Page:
1 | initial version |

Consider the following code:

```
sage: m, n = 3, 2
sage: g = matrix(m+1, n+1, [var("g_{}{}".format(i,j),
....: latex_name="g_{{{}{}}}".format(i,j))
....: for i in [0..m] for j in [0..n]])
sage: g
[g_00 g_01 g_02]
[g_10 g_11 g_12]
[g_20 g_21 g_22]
[g_30 g_31 g_32]
```

It creates a matrix `g`

of symbolic variables `g_00`

, `g_01`

, etc. You can access each variable either by `g_ij`

or `g[i,j]`

.

2 | No.2 Revision |

Consider the following code:

```
sage: m, n = 3, 2
sage: g = matrix(m+1, n+1, [var("g_{}{}".format(i,j),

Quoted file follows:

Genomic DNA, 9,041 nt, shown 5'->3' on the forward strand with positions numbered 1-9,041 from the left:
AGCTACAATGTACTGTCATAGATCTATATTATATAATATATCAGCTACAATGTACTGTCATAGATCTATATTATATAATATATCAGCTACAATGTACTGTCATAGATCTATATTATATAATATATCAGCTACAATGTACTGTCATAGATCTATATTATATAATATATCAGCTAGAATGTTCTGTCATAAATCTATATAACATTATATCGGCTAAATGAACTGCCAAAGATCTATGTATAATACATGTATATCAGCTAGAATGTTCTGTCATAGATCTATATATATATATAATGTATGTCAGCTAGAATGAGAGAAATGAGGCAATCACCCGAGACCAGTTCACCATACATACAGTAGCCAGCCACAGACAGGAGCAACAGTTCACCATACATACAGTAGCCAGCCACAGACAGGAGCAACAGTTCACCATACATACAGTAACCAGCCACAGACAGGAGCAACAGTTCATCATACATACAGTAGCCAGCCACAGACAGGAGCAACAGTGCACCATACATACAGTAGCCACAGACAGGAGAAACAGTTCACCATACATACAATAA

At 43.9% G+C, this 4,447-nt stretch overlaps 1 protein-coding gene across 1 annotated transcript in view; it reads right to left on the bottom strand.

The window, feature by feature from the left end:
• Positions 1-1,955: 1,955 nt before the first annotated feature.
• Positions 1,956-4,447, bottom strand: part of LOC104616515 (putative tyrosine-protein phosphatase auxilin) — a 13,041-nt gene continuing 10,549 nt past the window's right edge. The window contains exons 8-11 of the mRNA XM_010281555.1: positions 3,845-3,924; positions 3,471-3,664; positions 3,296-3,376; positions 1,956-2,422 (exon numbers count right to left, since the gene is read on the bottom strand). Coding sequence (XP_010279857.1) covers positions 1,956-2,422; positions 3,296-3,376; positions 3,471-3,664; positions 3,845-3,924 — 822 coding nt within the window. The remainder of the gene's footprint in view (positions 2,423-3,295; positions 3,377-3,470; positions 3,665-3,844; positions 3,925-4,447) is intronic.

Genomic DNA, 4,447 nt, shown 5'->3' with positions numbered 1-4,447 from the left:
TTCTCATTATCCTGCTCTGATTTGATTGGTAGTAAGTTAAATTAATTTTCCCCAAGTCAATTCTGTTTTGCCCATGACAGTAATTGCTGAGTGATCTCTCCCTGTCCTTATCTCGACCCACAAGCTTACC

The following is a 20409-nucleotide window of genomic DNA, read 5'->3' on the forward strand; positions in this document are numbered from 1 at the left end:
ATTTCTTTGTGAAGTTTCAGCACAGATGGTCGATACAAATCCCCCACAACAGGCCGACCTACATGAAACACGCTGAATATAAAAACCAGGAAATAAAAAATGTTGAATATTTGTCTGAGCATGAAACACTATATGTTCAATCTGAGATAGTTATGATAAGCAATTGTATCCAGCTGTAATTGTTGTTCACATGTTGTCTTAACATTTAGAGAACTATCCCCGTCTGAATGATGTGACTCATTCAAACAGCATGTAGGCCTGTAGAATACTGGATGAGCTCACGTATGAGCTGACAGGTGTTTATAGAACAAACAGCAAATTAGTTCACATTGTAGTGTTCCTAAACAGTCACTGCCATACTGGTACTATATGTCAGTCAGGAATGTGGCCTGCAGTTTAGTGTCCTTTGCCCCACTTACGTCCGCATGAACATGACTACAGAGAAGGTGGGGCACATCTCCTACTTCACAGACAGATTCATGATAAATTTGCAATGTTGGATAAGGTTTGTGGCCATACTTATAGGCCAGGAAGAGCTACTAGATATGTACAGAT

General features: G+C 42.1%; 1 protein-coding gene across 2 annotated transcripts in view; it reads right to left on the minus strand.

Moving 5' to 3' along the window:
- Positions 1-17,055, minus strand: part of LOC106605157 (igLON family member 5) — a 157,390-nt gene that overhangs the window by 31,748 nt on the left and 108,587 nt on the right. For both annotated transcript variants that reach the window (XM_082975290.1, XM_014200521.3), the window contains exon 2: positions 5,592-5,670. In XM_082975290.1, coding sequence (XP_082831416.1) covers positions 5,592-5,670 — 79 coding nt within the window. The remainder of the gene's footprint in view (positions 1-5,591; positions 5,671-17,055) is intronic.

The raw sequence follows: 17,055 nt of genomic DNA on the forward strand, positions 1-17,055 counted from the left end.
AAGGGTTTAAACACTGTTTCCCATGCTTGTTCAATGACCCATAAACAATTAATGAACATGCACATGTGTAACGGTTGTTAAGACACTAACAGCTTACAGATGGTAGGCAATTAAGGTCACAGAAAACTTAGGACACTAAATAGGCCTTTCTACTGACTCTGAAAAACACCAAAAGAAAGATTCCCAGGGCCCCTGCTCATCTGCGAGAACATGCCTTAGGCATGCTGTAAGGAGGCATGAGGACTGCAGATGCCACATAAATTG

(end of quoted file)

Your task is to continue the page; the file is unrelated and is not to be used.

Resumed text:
....: latex_name="g_{{{}{}}}".format(i,j))
....: for i in [0..m] for j in [0..n]])
sage: g
[g_00 g_01 g_02]
[g_10 g_11 g_12]
[g_20 g_21 g_22]
[g_30 g_31 g_32]
```

It creates a matrix `g`

of symbolic variables `g_00`

, `g_01`

, etc. You can access each variable either by `g_ij`

or `g[i,j]`

.

**Edit**. To cope with a more general case you can use a dictionary, for example:

```
sage: m, n, p = 3, 2, 2
sage: g = {(i,j,k): var("g_{}{}{}".format(i,j,k),
....: latex_name="g_{{{}{}{}}}".format(i,j,k))
....: for i in [0..m] for j in [0..n] for k in [0..p]}
sage: g
{(0, 0, 0): g_000,
(0, 0, 1): g_001,
(0, 0, 2): g_002,
(0, 1, 0): g_010,
(0, 1, 1): g_011,
.................................
(3, 2, 0): g_320,
(3, 2, 1): g_321,
(3, 2, 2): g_322}
```

Variables can be accessed by `g_ijk`

or `g[(i,j,k)]`

.

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